The delivery of compassionate nursing care in a tick-box culture: Qualitative perspectives from a realist evaluation of intentional rounding.

Sarah Sims, Mary Leamy, Ros Levenson, Sally Brearley, Fiona Ross, Ruth Harris

Research output: Contribution to journalArticlepeer-review

13 Citations (Scopus)


Background: Compassion is integral to professional nursing practice worldwide and a fundamental value in healthcare. Following serious care failures at a healthcare provider in the United Kingdom, a government commissioned report (the Francis Report) made several recommendations for strengthening compassion in nursing care and consequently ‘intentional rounding’ was incorporated into nursing practice in the United Kingdom. Intentional rounding is a structured process implemented primarily in the United Kingdom, North America and Australia, whereby nurses conduct 1-2 hourly checks on every patient using a standardised protocol and documentation.

Objectives: To examine the role of intentional rounding in the delivery of compassionate nursing care in England from multiple perspectives.

Methods: This paper reports qualitative findings from one phase of a realist evaluation of intentional rounding which used a mixed-methods approach. Individual, semi-structured interviews were undertaken with 33 nursing staff, 17 senior nurse managers, 34 patients and 28 family carers from three geographically spread case study hospital sites in England. Interviews elicited detailed reflections on the contexts, mechanisms and outcomes of intentional rounding and how it impacted the interviewee and those around them.

Results: This study found little evidence that intentional rounding ensures the comfort, safety or dignity of patients or increases the delivery of compassionate care. The systematised approach of intentional rounding emphasises transactional care delivery in the utilisation of prescribed methods of recording or tick boxes rather than relational, individualised patient care. It has the potential to reduce the scope of nursing care to a minimum standard, leading to a focus on the fundamentals as well as the prevention of adverse events. Its documentation is primarily valued by nursing staff as a means of protecting themselves through written proof or ‘evidence’ of care delivered, rather than as a means of increasing compassionate care.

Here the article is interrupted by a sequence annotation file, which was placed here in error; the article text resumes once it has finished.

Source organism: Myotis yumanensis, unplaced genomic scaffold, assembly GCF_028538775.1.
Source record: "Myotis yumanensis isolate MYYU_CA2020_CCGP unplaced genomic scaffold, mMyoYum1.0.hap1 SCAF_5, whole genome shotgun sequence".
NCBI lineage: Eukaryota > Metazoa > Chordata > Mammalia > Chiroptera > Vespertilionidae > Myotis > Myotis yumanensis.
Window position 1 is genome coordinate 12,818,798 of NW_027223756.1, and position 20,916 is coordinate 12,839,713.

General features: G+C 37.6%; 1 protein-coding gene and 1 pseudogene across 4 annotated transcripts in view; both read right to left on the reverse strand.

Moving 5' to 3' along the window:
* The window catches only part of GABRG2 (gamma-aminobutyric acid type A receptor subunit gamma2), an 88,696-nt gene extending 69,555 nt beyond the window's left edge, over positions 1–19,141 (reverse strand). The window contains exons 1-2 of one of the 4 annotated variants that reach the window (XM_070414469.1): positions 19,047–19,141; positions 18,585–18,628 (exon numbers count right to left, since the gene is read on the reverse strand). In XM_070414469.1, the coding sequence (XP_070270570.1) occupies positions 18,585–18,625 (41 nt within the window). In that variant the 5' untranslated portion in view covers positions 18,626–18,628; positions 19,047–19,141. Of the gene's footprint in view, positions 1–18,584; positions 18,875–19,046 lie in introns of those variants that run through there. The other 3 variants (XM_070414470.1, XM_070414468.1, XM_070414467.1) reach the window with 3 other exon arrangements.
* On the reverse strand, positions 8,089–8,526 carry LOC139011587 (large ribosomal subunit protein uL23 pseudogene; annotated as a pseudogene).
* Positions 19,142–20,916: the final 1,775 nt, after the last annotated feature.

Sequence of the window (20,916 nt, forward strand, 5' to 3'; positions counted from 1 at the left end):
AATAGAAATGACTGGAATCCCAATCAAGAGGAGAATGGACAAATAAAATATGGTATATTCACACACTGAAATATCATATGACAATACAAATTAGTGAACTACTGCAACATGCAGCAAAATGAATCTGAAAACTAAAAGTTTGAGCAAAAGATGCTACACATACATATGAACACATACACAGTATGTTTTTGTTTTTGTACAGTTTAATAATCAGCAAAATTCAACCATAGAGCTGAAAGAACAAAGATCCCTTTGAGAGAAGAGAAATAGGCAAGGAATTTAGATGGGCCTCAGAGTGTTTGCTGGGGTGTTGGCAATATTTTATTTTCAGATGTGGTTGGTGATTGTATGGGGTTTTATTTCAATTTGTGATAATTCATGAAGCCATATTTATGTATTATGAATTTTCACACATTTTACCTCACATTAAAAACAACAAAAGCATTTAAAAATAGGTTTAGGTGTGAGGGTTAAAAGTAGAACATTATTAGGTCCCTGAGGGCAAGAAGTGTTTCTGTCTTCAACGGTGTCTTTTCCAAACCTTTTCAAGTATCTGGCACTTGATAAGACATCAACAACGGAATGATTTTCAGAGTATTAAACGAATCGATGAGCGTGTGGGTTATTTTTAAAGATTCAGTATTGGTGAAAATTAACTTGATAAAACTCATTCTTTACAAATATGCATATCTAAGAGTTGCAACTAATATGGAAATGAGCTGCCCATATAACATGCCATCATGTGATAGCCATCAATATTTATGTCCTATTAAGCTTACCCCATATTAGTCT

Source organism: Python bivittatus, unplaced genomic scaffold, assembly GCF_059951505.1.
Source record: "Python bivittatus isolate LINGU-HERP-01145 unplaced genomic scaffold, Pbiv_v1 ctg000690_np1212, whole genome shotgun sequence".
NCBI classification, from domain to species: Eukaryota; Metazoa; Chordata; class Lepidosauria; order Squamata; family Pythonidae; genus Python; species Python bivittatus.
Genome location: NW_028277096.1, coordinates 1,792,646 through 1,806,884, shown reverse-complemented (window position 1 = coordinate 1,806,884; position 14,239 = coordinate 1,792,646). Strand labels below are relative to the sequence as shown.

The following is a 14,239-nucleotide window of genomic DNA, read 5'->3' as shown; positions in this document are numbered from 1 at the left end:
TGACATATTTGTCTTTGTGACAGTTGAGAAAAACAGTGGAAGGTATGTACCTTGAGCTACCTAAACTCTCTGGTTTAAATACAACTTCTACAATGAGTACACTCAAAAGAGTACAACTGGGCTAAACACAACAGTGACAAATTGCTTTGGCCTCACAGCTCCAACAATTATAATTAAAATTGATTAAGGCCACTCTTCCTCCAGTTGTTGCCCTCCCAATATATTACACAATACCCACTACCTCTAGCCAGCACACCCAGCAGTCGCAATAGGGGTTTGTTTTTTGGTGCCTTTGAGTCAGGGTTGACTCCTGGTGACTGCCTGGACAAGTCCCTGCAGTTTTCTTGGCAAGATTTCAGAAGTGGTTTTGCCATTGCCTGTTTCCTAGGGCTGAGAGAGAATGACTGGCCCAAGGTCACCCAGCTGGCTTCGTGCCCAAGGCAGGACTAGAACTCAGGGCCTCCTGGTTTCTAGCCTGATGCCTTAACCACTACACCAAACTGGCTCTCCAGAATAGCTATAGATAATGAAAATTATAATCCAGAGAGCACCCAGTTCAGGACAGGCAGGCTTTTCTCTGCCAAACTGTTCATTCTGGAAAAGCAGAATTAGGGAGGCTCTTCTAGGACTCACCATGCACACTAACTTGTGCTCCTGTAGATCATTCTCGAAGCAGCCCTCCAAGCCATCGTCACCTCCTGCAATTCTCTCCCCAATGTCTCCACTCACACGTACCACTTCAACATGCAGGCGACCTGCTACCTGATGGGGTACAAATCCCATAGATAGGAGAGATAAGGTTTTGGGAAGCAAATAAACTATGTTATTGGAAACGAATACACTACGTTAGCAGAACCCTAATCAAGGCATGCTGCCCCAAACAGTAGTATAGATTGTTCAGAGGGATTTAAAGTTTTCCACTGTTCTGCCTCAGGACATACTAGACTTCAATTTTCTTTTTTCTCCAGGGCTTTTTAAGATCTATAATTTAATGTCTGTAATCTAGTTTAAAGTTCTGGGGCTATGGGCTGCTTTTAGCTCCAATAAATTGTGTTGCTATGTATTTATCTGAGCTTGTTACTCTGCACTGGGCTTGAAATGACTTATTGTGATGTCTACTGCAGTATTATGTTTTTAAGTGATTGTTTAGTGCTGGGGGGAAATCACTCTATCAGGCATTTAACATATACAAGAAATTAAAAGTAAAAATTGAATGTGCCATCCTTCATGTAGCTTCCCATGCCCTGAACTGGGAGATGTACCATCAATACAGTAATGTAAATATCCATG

Conclusions: This large-scale, theoretically-driven study of intentional rounding – the first of its kind – demonstrates that intentional rounding prioritises data collection through tick boxes or a prescriptive and structured recording of care. Thus, intentional rounding neither improves the delivery of compassionate nursing care nor addresses the policy imperative it was intended to

target. This study raises questions about the role, contribution and outcomes from intentional rounding and suggests a need for a wider, international debate within the nursing profession about its future use. If an intervention to increase compassionate nursing care is required, it may be better to start afresh, rather than attempting to adapt the system currently implemented
Original languageEnglish
Article number103580
JournalInternational Journal of Nursing Studies
Early online date20 Mar 2020
Publication statusPublished - Jul 2020


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